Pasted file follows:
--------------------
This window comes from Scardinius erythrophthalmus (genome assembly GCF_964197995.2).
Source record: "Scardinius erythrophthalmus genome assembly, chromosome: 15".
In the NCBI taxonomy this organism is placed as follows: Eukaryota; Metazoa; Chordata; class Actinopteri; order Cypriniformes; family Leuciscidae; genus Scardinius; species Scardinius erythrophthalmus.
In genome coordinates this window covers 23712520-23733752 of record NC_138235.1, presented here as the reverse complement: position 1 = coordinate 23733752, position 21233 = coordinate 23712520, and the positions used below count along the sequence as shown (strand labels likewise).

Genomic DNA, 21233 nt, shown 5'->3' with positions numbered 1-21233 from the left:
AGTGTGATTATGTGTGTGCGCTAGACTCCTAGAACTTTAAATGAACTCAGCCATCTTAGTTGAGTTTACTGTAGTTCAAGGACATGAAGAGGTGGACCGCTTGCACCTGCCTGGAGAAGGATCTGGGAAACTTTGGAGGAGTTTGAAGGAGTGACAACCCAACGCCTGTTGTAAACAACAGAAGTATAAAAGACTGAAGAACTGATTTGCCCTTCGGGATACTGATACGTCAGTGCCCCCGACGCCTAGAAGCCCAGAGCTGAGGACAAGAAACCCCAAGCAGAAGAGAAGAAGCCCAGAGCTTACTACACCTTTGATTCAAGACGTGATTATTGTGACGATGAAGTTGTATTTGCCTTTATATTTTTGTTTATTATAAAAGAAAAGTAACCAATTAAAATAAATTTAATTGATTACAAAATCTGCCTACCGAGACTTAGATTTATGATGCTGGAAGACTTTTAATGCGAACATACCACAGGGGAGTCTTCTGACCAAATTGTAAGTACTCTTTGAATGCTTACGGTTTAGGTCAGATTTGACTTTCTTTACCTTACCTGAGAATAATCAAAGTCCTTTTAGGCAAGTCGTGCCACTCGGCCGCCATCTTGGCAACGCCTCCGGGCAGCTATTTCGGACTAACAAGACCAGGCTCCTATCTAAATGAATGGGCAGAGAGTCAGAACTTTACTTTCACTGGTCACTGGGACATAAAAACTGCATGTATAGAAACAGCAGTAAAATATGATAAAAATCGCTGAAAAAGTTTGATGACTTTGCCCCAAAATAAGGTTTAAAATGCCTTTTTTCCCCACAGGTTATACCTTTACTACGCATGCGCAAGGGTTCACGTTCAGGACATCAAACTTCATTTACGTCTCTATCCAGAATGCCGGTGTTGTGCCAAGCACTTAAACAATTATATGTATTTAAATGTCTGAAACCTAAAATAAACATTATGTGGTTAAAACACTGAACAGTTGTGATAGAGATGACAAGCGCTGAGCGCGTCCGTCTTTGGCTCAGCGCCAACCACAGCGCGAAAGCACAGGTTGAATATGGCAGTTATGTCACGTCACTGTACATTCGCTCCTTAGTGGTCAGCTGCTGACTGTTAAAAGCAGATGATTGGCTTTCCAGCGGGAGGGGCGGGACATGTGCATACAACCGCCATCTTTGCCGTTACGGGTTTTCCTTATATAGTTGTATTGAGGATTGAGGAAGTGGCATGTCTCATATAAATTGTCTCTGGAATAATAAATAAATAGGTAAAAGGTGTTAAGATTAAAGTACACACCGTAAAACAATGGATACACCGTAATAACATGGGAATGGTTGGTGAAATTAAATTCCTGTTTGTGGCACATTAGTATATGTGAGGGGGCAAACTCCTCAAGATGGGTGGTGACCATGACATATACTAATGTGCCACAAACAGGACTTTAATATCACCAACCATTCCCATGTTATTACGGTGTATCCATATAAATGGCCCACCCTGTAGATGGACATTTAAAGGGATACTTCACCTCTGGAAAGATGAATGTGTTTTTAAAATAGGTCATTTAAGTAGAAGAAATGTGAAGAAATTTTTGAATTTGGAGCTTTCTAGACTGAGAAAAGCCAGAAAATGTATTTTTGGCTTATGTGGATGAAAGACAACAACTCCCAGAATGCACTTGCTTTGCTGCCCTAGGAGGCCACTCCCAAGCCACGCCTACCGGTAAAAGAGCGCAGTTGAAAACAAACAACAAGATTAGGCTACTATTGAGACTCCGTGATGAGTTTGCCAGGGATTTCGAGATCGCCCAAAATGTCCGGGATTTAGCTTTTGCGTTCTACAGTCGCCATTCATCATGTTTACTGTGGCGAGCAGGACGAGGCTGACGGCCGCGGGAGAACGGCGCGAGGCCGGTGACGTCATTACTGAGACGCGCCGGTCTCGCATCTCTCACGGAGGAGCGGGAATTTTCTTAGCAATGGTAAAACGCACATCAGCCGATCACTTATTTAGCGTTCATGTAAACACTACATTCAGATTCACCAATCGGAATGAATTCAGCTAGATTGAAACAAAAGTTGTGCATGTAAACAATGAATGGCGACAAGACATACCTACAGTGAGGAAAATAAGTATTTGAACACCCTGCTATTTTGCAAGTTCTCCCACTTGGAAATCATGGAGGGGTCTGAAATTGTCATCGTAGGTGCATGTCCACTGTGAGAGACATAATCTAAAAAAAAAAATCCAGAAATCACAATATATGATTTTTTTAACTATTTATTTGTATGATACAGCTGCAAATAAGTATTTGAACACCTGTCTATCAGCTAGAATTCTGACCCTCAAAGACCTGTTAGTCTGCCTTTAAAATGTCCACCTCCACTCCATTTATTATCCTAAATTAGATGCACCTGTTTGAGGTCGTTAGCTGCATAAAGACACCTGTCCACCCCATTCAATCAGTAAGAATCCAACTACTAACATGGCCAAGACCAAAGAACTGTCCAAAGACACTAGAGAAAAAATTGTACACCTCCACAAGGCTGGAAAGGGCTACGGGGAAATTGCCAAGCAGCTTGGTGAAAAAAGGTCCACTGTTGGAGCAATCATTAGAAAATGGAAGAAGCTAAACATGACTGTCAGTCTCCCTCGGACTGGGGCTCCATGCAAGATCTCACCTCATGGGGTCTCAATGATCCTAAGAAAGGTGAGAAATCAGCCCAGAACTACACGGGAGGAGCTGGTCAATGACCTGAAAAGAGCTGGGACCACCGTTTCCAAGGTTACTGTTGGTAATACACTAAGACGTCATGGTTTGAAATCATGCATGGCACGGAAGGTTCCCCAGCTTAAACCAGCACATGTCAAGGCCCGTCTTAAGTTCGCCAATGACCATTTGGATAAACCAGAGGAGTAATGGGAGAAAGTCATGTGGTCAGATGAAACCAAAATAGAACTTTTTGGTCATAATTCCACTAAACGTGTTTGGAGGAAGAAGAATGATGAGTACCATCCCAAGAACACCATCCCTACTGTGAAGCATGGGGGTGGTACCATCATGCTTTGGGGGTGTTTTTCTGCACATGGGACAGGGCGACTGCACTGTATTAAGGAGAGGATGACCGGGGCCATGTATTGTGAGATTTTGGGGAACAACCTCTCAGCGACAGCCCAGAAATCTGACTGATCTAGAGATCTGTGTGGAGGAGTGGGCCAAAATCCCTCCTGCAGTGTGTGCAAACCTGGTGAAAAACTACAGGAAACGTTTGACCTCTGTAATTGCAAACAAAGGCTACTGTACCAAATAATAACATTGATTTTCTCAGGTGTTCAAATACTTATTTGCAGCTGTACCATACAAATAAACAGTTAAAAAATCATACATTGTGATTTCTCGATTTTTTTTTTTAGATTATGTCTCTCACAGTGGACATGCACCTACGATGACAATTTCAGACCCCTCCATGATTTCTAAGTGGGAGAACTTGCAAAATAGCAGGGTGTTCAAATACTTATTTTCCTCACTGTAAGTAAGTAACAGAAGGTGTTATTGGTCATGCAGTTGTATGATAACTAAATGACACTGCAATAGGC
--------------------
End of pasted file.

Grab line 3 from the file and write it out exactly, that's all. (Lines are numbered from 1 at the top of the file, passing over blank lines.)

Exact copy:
In the NCBI taxonomy this organism is placed as follows: Eukaryota; Metazoa; Chordata; class Actinopteri; order Cypriniformes; family Leuciscidae; genus Scardinius; species Scardinius erythrophthalmus.